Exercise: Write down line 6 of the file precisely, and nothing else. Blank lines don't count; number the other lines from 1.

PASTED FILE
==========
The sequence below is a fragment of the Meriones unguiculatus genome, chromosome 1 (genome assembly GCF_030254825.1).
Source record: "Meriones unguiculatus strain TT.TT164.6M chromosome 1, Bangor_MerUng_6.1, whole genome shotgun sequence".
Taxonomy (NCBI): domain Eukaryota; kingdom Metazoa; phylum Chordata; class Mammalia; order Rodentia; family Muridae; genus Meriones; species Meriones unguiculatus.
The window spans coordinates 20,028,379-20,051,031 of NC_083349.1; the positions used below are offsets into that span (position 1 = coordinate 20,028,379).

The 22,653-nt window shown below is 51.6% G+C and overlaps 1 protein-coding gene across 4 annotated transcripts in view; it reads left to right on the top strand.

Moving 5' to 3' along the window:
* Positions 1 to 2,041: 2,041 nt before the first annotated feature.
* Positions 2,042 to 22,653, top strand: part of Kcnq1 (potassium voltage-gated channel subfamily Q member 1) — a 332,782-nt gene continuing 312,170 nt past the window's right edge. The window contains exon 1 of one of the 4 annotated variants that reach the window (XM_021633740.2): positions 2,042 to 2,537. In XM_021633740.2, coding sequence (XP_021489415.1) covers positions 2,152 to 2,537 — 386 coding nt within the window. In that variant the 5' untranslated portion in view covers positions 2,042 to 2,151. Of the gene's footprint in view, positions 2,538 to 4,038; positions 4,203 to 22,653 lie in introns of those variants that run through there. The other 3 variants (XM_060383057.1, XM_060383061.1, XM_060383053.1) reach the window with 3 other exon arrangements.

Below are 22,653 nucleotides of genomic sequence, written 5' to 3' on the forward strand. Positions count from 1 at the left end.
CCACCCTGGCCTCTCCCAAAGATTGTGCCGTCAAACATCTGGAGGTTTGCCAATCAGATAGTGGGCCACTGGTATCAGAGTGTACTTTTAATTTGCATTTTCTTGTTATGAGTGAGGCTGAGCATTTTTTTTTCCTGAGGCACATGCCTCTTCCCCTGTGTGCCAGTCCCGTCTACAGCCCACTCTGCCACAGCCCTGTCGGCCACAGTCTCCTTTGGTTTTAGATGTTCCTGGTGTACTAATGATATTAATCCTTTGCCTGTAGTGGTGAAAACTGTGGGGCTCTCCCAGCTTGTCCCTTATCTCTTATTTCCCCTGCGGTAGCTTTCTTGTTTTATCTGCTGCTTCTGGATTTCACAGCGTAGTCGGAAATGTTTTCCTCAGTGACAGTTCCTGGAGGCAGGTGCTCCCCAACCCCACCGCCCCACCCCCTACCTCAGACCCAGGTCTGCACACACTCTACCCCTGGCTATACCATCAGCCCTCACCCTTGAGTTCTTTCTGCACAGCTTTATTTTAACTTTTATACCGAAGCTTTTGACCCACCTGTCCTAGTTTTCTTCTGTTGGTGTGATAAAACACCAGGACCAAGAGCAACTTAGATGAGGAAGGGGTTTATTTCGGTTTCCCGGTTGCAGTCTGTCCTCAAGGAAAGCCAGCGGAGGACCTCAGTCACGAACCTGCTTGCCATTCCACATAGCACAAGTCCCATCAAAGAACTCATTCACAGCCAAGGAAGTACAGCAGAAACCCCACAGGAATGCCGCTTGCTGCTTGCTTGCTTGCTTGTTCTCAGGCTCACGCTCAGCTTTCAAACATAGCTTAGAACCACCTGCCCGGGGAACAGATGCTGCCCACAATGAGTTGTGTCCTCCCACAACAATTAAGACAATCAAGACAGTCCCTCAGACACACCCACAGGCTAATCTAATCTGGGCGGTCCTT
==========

Moving 5' to 3' along the window: